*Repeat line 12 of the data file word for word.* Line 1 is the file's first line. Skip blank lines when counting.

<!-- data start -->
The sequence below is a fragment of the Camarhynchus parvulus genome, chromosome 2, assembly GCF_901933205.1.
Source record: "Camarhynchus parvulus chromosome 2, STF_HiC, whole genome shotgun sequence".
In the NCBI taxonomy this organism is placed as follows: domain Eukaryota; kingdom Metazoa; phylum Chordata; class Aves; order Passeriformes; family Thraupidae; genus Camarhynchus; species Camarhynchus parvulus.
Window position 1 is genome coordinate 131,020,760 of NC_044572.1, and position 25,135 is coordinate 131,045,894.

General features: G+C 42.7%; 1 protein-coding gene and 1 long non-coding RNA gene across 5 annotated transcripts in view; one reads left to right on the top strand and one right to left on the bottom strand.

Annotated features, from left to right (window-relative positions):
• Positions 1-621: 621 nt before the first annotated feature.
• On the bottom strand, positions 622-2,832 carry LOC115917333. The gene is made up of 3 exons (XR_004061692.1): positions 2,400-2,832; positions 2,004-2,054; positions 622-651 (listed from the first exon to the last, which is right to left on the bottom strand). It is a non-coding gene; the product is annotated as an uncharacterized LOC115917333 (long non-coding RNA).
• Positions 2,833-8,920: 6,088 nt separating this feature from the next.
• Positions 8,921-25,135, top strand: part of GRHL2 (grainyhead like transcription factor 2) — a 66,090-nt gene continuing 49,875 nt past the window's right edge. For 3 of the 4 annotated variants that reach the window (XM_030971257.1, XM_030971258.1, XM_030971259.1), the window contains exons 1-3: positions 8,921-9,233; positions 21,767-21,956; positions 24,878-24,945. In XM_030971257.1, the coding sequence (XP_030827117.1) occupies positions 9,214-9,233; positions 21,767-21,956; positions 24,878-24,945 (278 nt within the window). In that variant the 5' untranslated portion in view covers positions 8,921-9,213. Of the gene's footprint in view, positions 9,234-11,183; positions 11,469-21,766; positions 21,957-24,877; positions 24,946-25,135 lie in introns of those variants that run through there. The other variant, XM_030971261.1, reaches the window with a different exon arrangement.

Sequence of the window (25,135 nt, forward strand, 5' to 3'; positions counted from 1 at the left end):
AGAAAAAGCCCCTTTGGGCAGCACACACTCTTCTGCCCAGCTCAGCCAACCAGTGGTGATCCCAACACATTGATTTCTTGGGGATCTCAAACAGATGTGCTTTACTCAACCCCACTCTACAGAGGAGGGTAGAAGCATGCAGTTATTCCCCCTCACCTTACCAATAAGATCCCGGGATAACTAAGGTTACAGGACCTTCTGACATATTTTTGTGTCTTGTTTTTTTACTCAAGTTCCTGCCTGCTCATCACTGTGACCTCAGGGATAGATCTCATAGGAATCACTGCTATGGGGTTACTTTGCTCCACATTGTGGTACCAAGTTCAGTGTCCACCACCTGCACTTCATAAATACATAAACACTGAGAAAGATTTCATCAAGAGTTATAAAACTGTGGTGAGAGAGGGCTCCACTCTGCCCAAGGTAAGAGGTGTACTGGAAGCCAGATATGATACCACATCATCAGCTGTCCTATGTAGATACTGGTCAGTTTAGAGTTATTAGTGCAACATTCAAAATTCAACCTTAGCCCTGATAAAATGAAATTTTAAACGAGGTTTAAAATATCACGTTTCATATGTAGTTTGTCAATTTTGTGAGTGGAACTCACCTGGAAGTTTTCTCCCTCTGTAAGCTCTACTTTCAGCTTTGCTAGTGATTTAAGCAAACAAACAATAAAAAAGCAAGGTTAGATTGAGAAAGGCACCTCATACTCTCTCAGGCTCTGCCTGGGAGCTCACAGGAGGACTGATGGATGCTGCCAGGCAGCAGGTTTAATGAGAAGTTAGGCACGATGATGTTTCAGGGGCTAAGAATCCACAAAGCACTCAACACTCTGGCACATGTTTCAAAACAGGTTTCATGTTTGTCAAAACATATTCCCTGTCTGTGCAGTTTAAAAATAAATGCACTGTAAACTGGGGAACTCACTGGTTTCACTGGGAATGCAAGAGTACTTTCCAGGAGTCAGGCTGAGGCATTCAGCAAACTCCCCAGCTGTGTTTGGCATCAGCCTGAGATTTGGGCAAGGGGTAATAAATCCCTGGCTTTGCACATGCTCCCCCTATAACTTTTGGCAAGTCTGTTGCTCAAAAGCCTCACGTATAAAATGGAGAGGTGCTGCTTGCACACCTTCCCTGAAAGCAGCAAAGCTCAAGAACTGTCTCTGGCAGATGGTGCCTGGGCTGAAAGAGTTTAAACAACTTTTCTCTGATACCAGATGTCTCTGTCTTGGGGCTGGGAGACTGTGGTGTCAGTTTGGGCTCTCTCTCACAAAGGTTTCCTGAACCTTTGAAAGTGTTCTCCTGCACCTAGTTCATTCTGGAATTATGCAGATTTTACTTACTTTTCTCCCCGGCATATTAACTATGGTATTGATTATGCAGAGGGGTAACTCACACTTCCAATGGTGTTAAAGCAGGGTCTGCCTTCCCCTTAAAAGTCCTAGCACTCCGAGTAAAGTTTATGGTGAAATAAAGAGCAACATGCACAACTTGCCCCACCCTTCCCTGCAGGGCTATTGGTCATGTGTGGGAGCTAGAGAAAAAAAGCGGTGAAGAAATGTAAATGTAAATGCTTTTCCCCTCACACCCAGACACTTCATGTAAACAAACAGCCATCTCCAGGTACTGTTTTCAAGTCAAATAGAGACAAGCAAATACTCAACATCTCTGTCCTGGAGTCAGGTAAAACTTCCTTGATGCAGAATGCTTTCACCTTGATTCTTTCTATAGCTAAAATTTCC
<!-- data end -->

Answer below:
AGAAAAAGCCCCTTTGGGCAGCACACACTCTTCTGCCCAGCTCAGCCAACCAGTGGTGATCCCAACACATTGATTTCTTGGGGATCTCAAACAGATGTGCTTTACTCAACCCCACTCTACAGAGGAGGGTAGAAGCATGCAGTTATTCCCCCTCACCTTACCAATAAGATCCCGGGATAACTAAGGTTACAGGACCTTCTGACATATTTTTGTGTCTTGTTTTTTTACTCAAGTTCCTGCCTGCTCATCACTGTGACCTCAGGGATAGATCTCATAGGAATCACTGCTATGGGGTTACTTTGCTCCACATTGTGGTACCAAGTTCAGTGTCCACCACCTGCACTTCATAAATACATAAACACTGAGAAAGATTTCATCAAGAGTTATAAAACTGTGGTGAGAGAGGGCTCCACTCTGCCCAAGGTAAGAGGTGTACTGGAAGCCAGATATGATACCACATCATCAGCTGTCCTATGTAGATACTGGTCAGTTTAGAGTTATTAGTGCAACATTCAAAATTCAACCTTAGCCCTGATAAAATGAAATTTTAAACGAGGTTTAAAATATCACGTTTCATATGTAGTTTGTCAATTTTGTGAGTGGAACTCACCTGGAAGTTTTCTCCCTCTGTAAGCTCTACTTTCAGCTTTGCTAGTGATTTAAGCAAACAAACAATAAAAAAGCAAGGTTAGATTGAGAAAGGCACCTCATACTCTCTCAGGCTCTGCCTGGGAGCTCACAGGAGGACTGATGGATGCTGCCAGGCAGCAGGTTTAATGAGAAGTTAGGCACGATGATGTTTCAGGGGCTAAGAATCCACAAAGCACTCAACACTCTGGCACATGTTTCAAAACAGGTTTCATGTTTGTCAAAACATATTCCCTGTCTGTGCAGTTTAAAAATAAATGCACTGTAAACTGGGGAACTCACTGGTTTCACTGGGAATGCAAGAGTACTTTCCAGGAGTCAGGCTGAGGCATTCAGCAAACTCCCCAGCTGTGTTTGGCATCAGCCTGAGATTTGGGCAAGGGGTAATAAATCCCTGGCTTTGCACATGCTCCCCCTATAACTTTTGGCAAGTCTGTTGCTCAAAAGCCTCACGTATAAAATGGAGAGGTGCTGCTTGCACACCTTCCCTGAAAGCAGCAAAGCTCAAGAACTGTCTCTGGCAGATGGTGCCTGGGCTGAAAGAGTTTAAACAACTTTTCTCTGATACCAGATGTCTCTGTCTTGGGGCTGGGAGACTGTGGTGTCAGTTTGGGCTCTCTCTCACAAAGGTTTCCTGAACCTTTGAAAGTGTTCTCCTGCACCTAGTTCATTCTGGAATTATGCAGATTTTACTTACTTTTCTCCCCGGCATATTAACTATGGTATTGATTATGCAGAGGGGTAACTCACACTTCCAATGGTGTTAAAGCAGGGTCTGCCTTCCCCTTAAAAGTCCTAGCACTCCGAGTAAAGTTTATGGTGAAATAAAGAGCAACATGCACAACTTGCCCCACCCTTCCCTGCAGGGCTATTGGTCATGTGTGGGAGCTAGAGAAAAAAAGCGGTGAAGAAATGTAAATGTAAATGCTTTTCCCCTCACACCCAGACACTTCATGTAAACAAACAGCCATCTCCAGGTACTGTTTTCAAGTCAAATAGAGACAAGCAAATACTCAACATCTCTGTCCTGGAGTCAGGTAAAACTTCCTTGATGCAGAATGCTTTCACCTTGATTCTTTCTATAGCTAAAATTTCC